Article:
AI, personalised tutoring and the 2 sigma problem

Martin Hall

“We’re at the cusp of using AI for probably the biggest positive transformation that education has ever seen.” Sal Khan

Sal Khan was speaking in Vancouver in April this year and, since then, Khan Academy has been partnering with public schools in New Jersey to provide AI  in classrooms.  Studies in South Africa estimate that, in 20% of  the schools that serve a majority of the population, teachers  have classes of around 80 students, making any form of personalised guidance impossible. A study by the Institute of Education, University College London found that in England,  secondary school teachers work an average of more than 52 hours a week of which more than 32 hours – 62% – is on non-teaching tasks. Here, as in healthcare,  AI will take over a wide range of administrative tasks, freeing teachers to teach.

The Holy Grail of generative AI in schooling is personalised tutoring; Benjamin Bloom’s “2 sigma problem”, formulated in 1984 and long unresolved.

In their compelling mix of computer science and science fiction, Kai-Fu Lee and Chen Qiufan imagine 2041 and a school in which every student has an automated personal tutor:

What’s the chance of humans being able to form relationships with sophisticated AI companions within twenty years? For children, there is no doubt it can happen. Children already have a universal tendency to anthropomorphize toys, pets, and even imaginary friends. This is a phenomenal opportunity to design AI companions that can help children learn in a personalized way, and practice creativity, communications, and compassion—critical skills for the era of AI. AI companions that can speak, hear, and understand like humans could make a dramatic difference in a child’s development.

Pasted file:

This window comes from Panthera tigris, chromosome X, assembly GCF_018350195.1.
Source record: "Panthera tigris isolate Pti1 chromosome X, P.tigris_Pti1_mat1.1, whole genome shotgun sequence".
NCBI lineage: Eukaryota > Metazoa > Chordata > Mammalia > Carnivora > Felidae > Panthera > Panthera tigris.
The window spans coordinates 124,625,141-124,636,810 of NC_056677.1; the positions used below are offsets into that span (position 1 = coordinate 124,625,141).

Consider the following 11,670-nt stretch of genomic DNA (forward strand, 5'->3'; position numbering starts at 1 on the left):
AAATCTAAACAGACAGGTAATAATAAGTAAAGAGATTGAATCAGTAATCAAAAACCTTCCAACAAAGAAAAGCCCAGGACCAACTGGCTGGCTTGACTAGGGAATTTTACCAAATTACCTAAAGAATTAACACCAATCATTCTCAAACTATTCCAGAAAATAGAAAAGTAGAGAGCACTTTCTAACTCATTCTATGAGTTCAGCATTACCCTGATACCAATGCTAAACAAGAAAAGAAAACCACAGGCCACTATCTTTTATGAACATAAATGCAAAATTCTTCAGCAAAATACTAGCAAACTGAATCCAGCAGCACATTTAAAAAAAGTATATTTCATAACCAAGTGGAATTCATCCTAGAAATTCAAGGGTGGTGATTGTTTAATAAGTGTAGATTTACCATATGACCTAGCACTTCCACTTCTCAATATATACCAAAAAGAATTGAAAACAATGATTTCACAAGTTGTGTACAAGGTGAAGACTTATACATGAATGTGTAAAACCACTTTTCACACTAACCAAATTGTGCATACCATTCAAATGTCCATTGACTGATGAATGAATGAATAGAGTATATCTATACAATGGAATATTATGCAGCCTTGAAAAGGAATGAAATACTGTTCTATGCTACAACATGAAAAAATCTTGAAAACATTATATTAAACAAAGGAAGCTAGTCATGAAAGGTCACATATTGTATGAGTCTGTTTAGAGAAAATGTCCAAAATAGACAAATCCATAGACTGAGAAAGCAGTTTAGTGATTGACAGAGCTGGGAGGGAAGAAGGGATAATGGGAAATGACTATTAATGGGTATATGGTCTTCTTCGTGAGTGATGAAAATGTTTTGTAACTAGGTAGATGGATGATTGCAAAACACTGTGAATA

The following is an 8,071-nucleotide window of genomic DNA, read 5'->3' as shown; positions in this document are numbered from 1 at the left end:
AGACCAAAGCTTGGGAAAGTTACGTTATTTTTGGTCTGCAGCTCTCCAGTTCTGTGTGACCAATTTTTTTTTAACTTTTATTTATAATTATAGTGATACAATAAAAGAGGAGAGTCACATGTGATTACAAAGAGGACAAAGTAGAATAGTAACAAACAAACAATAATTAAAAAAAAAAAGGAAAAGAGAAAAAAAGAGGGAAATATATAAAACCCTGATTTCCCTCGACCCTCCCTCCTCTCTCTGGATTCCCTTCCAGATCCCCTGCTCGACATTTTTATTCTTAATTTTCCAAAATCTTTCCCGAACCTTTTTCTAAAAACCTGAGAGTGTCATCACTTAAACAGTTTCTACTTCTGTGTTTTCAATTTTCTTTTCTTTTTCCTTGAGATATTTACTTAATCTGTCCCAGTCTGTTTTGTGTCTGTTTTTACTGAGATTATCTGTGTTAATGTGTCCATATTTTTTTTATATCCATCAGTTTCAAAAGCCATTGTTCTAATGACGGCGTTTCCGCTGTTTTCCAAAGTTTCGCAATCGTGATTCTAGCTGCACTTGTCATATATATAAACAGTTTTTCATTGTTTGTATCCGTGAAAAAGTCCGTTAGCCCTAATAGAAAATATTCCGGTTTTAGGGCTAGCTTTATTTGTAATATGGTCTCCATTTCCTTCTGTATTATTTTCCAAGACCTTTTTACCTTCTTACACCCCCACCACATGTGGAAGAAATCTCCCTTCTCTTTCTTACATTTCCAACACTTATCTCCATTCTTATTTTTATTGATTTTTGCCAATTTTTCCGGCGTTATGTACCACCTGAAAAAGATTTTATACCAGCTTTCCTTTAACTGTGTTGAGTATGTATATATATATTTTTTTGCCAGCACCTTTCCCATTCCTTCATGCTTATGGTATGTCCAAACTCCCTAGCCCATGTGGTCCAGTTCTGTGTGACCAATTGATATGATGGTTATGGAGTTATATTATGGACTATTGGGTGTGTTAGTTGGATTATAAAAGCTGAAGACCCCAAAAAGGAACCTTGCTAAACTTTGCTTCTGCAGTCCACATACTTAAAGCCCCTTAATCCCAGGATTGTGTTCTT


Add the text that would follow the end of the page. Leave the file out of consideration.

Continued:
What is the case for making personalised tutoring available for all, whatever their circumstances?

Bloom, Professor of Education at the University of Chicago, had developed the principles of “mastery learning“; the requirement that a student must demonstrate a comprehensive understanding of a concept before moving on. In the early 1980s, and with his team of graduate students, Bloom set up controlled studies which enabled statistical comparisons between three modes of teaching: a conventionally-taught class of about 30, in which the teacher presented and the students asked questions; a class of 30 in which the teacher followed the principles of mastery learning; and small group and individual tutoring, also following the principles of mastery learning.

The differences in learning outcomes for the three teaching approaches were striking.  Using conventional classroom teaching as the control, Bloom noted that the average student taught in a class of 30 but using the techniques of mastery learning was about one standard deviation above the average, while students who were individually tutored using the principles of mastery learning achieved learning outcomes about two standard deviations – two sigmas – above the average outcomes for a conventionally taught class. This meant that about 90% of the individually tutored students reached a level of attainment only reached by 20% of the students taught in the conventional classroom.  But at the same time, rolling out individualised tutoring would be highly demanding of teachers’ time, and prohibitively expensive: